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First Indian Grand Prix: Glitz, glamour and 24 racing cars

It was glitz, glamour and the small matter of 24 racing cars.

To adapt a popular American expression: 'What would Gautama Buddha do?' The ascetic founder of Buddhism would probably have been horrified by the sights that unfolded at the 5.14 km race circuit that bears his name.

No, not by the fact that McLaren-Mercedes's Lewis Hamilton and Scuderia Ferrari's Felipe Massa crashed once more during the race - for the umpteenth time this Formula One, or F1, season - but by the obscene display of wealth there.

Grid girls

'Grid girls' parade wearing title sponsor Airtel's jackets

Even with ticket prices starting at Rs 6,500 for the weekend and rising to Rs 1 lakh, the parking lots were full. On October 30, it seemed that almost the entire Indian cricket team, and many more no longer good enough to be part of that team, along with a bevy of Bollywood beauties converged on the Buddh International Circuit, or BIC, at Greater Noida, 50 km from Delhi.


F1 world champion Sebastian Vettel (right) with Renault-Nissan CEO Carlos Ghosn

Yet, no matter how many Ferraris and Lamborghinis filled the lots, and no matter how many Bollywood stars filled the hospitality boxes and the number of times Shah Rukh Khan implored people to watch Ra.One, they were not the true stars of the weekend. Of course, given the insane promotion budget of Ra.One it was not surprising that Shah Rukh Khan's visage made it onto the nose of the two Force India F1 cars.

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Vettel in his car

The true stars were the 24 F1 cars that participated in the race, each with a 2400cc V8 engine that goes at over 18,000 revolutions per minute. The roof of the grandstand has been specially designed to amplify the loud whine of the F1 engines. Even so, the noise the 24 engines made as they set off had to be heard to be believed.

Then there were the 24 drivers of these amazing cars, who drove them at speeds of over 320 km an hour. Drivers such as 2011 world champion Sebastian Vettel, who races for the Red Bull Racing team. This 24-year-old German has successfully defended his world title and in winning the Indian Grand Prix in just over 90 minutes achieved an average speed of 203.5 km an hour. Keep in mind, this was the average speed, including twists, turns and a couple of threesecond pit stops.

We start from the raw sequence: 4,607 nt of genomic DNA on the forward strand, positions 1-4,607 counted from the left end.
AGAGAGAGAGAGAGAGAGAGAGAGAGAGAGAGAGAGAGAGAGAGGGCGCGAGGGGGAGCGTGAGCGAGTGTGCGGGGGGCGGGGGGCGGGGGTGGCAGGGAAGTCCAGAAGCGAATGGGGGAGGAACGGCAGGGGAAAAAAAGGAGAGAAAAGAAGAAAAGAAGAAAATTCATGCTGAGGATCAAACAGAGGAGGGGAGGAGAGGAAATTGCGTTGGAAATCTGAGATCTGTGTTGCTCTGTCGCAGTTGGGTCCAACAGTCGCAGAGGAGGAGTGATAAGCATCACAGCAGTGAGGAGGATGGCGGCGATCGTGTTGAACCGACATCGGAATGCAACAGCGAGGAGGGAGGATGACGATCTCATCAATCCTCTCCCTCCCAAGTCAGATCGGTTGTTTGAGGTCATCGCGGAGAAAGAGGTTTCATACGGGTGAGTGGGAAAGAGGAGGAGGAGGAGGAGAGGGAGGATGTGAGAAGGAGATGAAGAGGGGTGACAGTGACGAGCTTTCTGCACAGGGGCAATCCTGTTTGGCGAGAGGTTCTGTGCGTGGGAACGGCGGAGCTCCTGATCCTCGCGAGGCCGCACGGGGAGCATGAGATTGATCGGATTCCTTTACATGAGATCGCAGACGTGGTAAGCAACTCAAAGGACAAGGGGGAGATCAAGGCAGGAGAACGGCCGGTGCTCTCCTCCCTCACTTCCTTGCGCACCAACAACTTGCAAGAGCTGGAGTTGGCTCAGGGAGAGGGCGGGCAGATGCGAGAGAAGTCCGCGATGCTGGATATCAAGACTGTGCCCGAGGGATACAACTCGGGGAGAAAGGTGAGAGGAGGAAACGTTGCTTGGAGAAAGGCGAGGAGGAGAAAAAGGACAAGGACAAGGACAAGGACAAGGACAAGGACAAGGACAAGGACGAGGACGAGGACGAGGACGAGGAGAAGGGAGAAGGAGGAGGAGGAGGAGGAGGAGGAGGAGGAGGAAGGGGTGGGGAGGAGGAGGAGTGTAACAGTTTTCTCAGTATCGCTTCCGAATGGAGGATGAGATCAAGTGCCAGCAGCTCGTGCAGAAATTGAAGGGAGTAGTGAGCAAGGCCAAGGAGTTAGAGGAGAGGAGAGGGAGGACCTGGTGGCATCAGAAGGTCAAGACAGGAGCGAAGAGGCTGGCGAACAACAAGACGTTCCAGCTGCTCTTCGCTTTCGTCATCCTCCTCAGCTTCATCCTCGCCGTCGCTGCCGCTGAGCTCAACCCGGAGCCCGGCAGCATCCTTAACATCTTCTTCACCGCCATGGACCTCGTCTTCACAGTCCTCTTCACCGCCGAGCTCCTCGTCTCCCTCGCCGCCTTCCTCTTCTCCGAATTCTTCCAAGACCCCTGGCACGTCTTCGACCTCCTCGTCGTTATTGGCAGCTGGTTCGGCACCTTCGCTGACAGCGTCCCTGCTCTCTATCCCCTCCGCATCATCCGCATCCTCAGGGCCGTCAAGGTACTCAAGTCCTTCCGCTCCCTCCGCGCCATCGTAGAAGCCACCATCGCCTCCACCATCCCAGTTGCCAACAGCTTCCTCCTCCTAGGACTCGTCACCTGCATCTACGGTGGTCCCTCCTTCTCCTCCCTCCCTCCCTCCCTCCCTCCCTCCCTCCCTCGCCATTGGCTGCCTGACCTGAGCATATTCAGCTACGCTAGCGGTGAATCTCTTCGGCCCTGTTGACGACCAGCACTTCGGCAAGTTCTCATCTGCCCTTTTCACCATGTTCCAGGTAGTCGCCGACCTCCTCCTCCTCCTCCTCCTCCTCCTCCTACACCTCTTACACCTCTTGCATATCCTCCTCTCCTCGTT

Scuderia Ferrari driver Felipe Massa (behind) takes a scooter after crashing out

While many in the media, especially the western media, questioned India's ability - and more so, need, given its abject poverty - to host such an event, Vettel, the youngest-ever double world champion, was gracious. "I went to see the Taj Mahal," he told mediapersons. "I know it is a touristy thing to do. But I stayed awake the whole distance and it was rather amazing to see life on the road. People here do not have an easy life, the standard of living is nowhere near that of Europe, but they look happy. I even think they are happier than many people back home."


A Sauber F1 car's engine blows up


Force India boss Vijay Mallya (right) with cricketer Harbhajan Singh

Everybody present wanted to meet one person, not Vettel, but his idol, the seven-time world champion Michael Schumacher. Finishing fifth this time in his Mercedes GP car, he still attracted the loudest cheer of the day. The race itself was devoid of any twists on the points table - with Vettel having already won the championship - and thus was actually quite boring.


Cricketer Sachin Tendulkar (left) with seven-time F1 world champion Michael Schumacher

This was also an event that saw top businessmen gather to enjoy the show. Some, such as Sanjay Kapoor, Managing Director, Airtel South Asia, looked particularly pleased. His company was the title sponsor of the race. "As we become a global company our logo has to start appearing at global events, and F1 is a global sport," he said.

MUST READ: Can F1 cash in on cricket fatigue?


Lady Gaga performs after the race

Others such as Carlos Ghosn, CEO of Renault-Nissan, made a quick in, quick out trip to watch the race and congratulate Vettel, whose Red Bull F1 car has a Renault engine. "Will we use our F1 success in our Indian advertising? Of course we will. We would be stupid not to," he said.


Actor Deepika Padukone hugs Sahara chief Subrata Roy with Shah Rukh Khan in the foreground

While the 2,000-odd celebrities and wannabe-celebrities enjoyed the free food and drink as they watched the race from above the pit-lane, many other fans - there were in all 95,000 of them - most of whom had spent huge sums to attend the race were irked by the prices of the snacks being sold, and the quality of the toilets.


Vettel (middle) sprayed with champagne

"I had a great time watching the race, but food and facilities could be improved before next year's race," said Shreekant Goenka, a businessman who had flown down from Ahmedabad to watch.


The party afterwards

Another star for many who travelled to the BIC, was the road leading to it, the new Taj Expressway. The last 15 km stretch was possibly the most amazing stretch of road built in India. Like the circuit, this road, too, was built by a private sector company. It remains to be seen if the racetrack will ever recover the Rs 1,700 crore that was pumped into its construction, but the legacy will last many, many decades.
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